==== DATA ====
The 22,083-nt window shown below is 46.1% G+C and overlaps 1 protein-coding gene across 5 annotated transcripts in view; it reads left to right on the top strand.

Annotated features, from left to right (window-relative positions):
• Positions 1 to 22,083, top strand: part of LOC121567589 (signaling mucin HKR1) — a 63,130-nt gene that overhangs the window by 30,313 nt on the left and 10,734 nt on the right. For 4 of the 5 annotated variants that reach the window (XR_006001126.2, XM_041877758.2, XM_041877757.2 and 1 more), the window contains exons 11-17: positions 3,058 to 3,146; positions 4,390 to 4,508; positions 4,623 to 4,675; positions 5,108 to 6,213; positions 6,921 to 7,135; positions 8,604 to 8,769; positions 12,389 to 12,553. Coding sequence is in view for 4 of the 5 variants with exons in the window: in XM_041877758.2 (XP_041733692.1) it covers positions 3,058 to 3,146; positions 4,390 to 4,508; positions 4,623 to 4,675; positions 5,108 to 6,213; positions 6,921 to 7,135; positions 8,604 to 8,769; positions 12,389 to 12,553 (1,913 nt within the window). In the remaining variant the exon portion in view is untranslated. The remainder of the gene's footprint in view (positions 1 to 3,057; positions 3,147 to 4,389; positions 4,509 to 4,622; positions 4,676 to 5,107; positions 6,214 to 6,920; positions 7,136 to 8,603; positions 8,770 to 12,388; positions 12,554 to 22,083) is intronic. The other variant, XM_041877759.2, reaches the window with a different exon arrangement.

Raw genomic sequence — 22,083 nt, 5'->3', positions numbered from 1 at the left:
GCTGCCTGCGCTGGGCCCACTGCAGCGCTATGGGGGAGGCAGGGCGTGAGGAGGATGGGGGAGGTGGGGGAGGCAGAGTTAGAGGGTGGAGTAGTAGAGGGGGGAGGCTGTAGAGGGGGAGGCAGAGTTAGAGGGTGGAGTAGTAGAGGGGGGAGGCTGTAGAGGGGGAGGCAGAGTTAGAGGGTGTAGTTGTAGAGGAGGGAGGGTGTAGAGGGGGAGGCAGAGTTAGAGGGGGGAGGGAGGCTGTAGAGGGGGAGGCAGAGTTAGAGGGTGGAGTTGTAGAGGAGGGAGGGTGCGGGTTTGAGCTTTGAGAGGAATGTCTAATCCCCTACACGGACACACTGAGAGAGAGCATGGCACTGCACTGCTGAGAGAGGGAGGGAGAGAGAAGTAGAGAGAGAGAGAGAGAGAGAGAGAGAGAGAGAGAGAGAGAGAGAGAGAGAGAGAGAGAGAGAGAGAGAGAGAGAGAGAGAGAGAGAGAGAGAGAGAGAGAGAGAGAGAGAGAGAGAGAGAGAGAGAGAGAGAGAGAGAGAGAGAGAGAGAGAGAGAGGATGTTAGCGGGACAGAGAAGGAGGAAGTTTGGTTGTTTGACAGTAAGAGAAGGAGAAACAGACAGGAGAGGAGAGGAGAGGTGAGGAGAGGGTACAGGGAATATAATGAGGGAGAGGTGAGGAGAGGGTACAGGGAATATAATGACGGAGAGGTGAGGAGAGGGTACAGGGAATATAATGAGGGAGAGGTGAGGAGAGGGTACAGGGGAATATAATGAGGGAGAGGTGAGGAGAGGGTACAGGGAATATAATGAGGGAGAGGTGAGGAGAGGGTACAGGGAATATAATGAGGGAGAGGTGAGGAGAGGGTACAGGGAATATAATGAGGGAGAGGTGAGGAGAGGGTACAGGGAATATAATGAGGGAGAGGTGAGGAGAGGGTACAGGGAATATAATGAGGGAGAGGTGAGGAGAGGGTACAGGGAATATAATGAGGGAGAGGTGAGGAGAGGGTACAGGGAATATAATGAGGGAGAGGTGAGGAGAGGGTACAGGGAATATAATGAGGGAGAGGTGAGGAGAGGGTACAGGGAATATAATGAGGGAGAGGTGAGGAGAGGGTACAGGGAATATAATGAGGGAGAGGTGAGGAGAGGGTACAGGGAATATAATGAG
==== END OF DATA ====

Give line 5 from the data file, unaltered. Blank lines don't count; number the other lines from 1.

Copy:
GCTGCCTGCGCTGGGCCCACTGCAGCGCTATGGGGGAGGCAGGGCGTGAGGAGGATGGGGGAGGTGGGGGAGGCAGAGTTAGAGGGTGGAGTAGTAGAGGGGGGAGGCTGTAGAGGGGGAGGCAGAGTTAGAGGGTGGAGTAGTAGAGGGGGGAGGCTGTAGAGGGGGAGGCAGAGTTAGAGGGTGTAGTTGTAGAGGAGGGAGGGTGTAGAGGGGGAGGCAGAGTTAGAGGGGGGAGGGAGGCTGTAGAGGGGGAGGCAGAGTTAGAGGGTGGAGTTGTAGAGGAGGGAGGGTGCGGGTTTGAGCTTTGAGAGGAATGTCTAATCCCCTACACGGACACACTGAGAGAGAGCATGGCACTGCACTGCTGAGAGAGGGAGGGAGAGAGAAGTAGAGAGAGAGAGAGAGAGAGAGAGAGAGAGAGAGAGAGAGAGAGAGAGAGAGAGAGAGAGAGAGAGAGAGAGAGAGAGAGAGAGAGAGAGAGAGAGAGAGAGAGAGAGAGAGAGAGAGAGAGAGAGAGAGAGAGAGAGAGAGAGAGAGAGAGAGAGAGGATGTTAGCGGGACAGAGAAGGAGGAAGTTTGGTTGTTTGACAGTAAGAGAAGGAGAAACAGACAGGAGAGGAGAGGAGAGGTGAGGAGAGGGTACAGGGAATATAATGAGGGAGAGGTGAGGAGAGGGTACAGGGAATATAATGACGGAGAGGTGAGGAGAGGGTACAGGGAATATAATGAGGGAGAGGTGAGGAGAGGGTACAGGGGAATATAATGAGGGAGAGGTGAGGAGAGGGTACAGGGAATATAATGAGGGAGAGGTGAGGAGAGGGTACAGGGAATATAATGAGGGAGAGGTGAGGAGAGGGTACAGGGAATATAATGAGGGAGAGGTGAGGAGAGGGTACAGGGAATATAATGAGGGAGAGGTGAGGAGAGGGTACAGGGAATATAATGAGGGAGAGGTGAGGAGAGGGTACAGGGAATATAATGAGGGAGAGGTGAGGAGAGGGTACAGGGAATATAATGAGGGAGAGGTGAGGAGAGGGTACAGGGAATATAATGAGGGAGAGGTGAGGAGAGGGTACAGGGAATATAATGAGGGAGAGGTGAGGAGAGGGTACAGGGAATATAATGAGGGAGAGGTGAGGAGAGGGTACAGGGAATATAATGAG